Translate? Traduire? übersetzen? ?לתרגם Traducir? Tradurre?

Wednesday, February 24, 2016

Why Context Is Everything: Was Richard Lionheart Gay or Politically Astute?

Why context is everything. In this case, historical context: i.e, was Richard Lionheart (pictured here) a gay hero or merely the medieval precursor to L.B.J.'s political wheeling and dealing while sitting, pants down on his "throne." 

Phillip, Right and Richard, accepting the keys to Acre while on Crusade.
The reason Lionheart joined the ranks of known gay English Kings (Edward II, James I, and maybe William II) was because of an 1187 chronicle by one Roger de Hoveden, that claimed that Richard and Phillip II, King of France, shared the same bed. Or rather, said Hoveden: "Richard, duke of Aquitaine, the son of the king of England, remained with Phillip, the king of France, who so horned him for so long that they ate every day at the same table and from the same dish, and at night, their beds did not separate them. And the king of France loved him as his own soul and they loved each other so much that the king of England was absolutely astonished at the passionate love between them and marveled at it."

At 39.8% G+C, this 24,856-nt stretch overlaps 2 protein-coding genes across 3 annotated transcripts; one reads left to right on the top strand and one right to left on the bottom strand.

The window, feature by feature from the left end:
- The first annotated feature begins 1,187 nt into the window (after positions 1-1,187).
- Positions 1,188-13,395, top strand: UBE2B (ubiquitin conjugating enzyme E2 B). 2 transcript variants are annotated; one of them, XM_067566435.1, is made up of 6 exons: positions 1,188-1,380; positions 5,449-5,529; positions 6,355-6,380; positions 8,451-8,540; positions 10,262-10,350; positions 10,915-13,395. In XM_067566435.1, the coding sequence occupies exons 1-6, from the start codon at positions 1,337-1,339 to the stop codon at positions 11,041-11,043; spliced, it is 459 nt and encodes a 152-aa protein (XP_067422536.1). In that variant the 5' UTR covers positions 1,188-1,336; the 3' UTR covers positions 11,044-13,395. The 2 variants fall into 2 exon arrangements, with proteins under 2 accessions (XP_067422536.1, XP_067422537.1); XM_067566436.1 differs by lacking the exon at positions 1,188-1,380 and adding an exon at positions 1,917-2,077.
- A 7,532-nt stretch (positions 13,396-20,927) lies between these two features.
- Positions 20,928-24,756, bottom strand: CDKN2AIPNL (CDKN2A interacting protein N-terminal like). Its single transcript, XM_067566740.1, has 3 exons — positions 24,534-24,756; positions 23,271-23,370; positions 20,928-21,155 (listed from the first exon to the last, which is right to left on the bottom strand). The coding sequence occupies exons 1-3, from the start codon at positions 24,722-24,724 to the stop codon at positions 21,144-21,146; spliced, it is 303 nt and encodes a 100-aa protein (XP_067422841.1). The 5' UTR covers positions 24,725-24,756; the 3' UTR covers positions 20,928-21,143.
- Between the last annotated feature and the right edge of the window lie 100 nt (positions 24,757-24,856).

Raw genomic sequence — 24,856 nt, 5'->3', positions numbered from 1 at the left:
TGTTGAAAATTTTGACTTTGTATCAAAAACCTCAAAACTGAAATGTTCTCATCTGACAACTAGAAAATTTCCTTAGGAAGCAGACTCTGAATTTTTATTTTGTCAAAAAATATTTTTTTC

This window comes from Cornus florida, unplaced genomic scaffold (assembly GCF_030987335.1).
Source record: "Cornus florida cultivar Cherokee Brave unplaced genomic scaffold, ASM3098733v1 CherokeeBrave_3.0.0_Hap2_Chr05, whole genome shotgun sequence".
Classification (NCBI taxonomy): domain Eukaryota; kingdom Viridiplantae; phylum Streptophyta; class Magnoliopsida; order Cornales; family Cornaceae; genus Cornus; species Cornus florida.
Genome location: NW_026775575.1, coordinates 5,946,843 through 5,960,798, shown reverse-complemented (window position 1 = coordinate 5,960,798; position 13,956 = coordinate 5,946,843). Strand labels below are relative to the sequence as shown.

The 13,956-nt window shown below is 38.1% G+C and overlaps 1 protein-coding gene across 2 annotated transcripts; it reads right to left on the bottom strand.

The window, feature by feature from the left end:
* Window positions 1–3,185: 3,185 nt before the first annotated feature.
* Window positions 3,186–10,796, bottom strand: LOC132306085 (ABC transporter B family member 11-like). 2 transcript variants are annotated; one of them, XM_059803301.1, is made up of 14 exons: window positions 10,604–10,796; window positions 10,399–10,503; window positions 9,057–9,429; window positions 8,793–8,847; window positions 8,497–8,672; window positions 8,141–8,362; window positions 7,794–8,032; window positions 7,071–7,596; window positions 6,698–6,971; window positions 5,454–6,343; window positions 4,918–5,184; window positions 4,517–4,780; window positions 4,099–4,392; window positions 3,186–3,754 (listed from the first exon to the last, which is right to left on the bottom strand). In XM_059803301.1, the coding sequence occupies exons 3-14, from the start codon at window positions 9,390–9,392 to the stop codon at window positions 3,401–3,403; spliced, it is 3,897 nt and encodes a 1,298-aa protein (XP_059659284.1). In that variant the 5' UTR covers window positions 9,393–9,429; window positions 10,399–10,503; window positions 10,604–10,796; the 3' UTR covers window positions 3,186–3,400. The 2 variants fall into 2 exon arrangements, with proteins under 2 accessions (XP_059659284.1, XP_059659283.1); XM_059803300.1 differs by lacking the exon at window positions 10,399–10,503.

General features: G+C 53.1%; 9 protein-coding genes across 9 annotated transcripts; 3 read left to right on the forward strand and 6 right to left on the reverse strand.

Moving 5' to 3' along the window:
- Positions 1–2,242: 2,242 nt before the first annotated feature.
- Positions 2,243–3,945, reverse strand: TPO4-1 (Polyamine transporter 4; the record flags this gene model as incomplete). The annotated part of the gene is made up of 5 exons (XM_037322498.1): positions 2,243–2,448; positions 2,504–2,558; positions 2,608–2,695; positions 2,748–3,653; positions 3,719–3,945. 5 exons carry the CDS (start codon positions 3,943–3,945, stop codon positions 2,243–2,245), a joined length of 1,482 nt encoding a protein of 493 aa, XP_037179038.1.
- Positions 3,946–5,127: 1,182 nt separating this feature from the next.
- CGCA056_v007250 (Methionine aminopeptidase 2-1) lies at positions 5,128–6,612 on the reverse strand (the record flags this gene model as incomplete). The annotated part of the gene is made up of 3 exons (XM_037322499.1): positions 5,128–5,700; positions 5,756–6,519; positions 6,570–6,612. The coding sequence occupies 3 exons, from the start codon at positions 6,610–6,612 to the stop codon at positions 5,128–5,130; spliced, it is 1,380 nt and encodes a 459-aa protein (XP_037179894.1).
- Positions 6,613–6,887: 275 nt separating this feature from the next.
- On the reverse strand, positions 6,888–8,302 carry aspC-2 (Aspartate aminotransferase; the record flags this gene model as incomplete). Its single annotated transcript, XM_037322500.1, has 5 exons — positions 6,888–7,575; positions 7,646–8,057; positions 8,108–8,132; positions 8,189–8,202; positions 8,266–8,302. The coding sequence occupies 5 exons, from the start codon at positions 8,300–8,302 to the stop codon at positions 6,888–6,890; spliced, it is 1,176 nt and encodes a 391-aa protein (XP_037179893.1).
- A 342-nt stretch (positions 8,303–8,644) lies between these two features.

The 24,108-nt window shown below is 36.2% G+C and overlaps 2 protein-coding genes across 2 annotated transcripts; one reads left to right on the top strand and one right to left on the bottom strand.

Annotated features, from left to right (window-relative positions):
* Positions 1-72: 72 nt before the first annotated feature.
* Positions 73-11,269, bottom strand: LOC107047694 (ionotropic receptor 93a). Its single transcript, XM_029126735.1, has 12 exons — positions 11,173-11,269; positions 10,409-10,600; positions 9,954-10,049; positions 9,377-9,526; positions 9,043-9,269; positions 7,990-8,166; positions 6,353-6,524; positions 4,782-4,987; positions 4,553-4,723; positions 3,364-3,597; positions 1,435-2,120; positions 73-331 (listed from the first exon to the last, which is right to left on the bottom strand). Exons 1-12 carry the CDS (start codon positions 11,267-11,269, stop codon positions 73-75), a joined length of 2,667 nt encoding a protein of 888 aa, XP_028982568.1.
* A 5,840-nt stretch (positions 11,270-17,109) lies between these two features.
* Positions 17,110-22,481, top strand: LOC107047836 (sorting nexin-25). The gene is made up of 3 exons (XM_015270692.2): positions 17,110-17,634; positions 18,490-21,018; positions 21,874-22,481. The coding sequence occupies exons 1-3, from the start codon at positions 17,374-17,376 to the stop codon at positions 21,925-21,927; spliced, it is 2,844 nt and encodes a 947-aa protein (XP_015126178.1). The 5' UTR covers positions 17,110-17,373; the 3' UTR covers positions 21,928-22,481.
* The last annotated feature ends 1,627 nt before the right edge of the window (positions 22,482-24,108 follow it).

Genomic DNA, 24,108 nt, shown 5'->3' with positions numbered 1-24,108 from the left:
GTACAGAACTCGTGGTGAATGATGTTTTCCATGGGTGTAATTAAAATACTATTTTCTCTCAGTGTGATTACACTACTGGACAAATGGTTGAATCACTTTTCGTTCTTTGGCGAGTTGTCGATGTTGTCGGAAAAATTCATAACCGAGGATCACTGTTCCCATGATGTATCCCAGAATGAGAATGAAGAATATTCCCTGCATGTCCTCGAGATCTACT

Look at how in his space LBJ is! 
But put that into historical context, says BBC historian and King's biographer, Professor John Gillingham. Many people shared beds in those days. Kings before and since held court in their bedchamber. A Lord of the Privy Chamber was literally that--those who were allowed to accompany the King at his toilette, which include, well, using the chaise percée. (Shades of LBJ wheeling and dealing on the john) The King also showed his approval by allowing someone to sleep across the foot of his bed.

Speaking of beds, the first bedding of a king and queen were in some cases done in public, so that all might witness the ritual. And royalty officially gave one another the "kiss of peace." 

Those who look at Richard and Phillip's relationship in context will most likely decide that, no, they weren't gay, even though Richard spent very little time with his wife, Berengeria. 
But then, again, Berengeria does look a little, um, stony. . .

Can't fix the print on this, no matter what I try. Bear with me, guys. . .

No comments:

Post a Comment